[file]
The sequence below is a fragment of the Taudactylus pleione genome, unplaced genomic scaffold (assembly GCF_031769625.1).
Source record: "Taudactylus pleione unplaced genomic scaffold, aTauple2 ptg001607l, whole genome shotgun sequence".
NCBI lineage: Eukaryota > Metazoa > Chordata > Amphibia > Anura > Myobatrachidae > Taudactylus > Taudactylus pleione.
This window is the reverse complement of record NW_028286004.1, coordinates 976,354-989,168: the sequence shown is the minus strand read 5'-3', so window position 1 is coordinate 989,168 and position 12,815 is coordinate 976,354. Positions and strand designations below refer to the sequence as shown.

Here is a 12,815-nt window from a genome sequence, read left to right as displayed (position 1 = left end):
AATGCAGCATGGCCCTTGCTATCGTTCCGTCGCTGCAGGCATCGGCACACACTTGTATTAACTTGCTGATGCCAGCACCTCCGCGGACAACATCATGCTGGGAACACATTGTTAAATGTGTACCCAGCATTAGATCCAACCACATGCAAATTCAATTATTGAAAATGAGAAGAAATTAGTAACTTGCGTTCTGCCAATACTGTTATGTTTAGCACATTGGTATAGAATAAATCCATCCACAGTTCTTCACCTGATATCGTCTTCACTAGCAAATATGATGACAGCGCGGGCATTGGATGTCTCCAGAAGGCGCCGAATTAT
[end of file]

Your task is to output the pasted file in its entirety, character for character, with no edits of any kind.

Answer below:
The sequence below is a fragment of the Taudactylus pleione genome, unplaced genomic scaffold (assembly GCF_031769625.1).
Source record: "Taudactylus pleione unplaced genomic scaffold, aTauple2 ptg001607l, whole genome shotgun sequence".
NCBI lineage: Eukaryota > Metazoa > Chordata > Amphibia > Anura > Myobatrachidae > Taudactylus > Taudactylus pleione.
This window is the reverse complement of record NW_028286004.1, coordinates 976,354-989,168: the sequence shown is the minus strand read 5'-3', so window position 1 is coordinate 989,168 and position 12,815 is coordinate 976,354. Positions and strand designations below refer to the sequence as shown.

Here is a 12,815-nt window from a genome sequence, read left to right as displayed (position 1 = left end):
AATGCAGCATGGCCCTTGCTATCGTTCCGTCGCTGCAGGCATCGGCACACACTTGTATTAACTTGCTGATGCCAGCACCTCCGCGGACAACATCATGCTGGGAACACATTGTTAAATGTGTACCCAGCATTAGATCCAACCACATGCAAATTCAATTATTGAAAATGAGAAGAAATTAGTAACTTGCGTTCTGCCAATACTGTTATGTTTAGCACATTGGTATAGAATAAATCCATCCACAGTTCTTCACCTGATATCGTCTTCACTAGCAAATATGATGACAGCGCGGGCATTGGATGTCTCCAGAAGGCGCCGAATTAT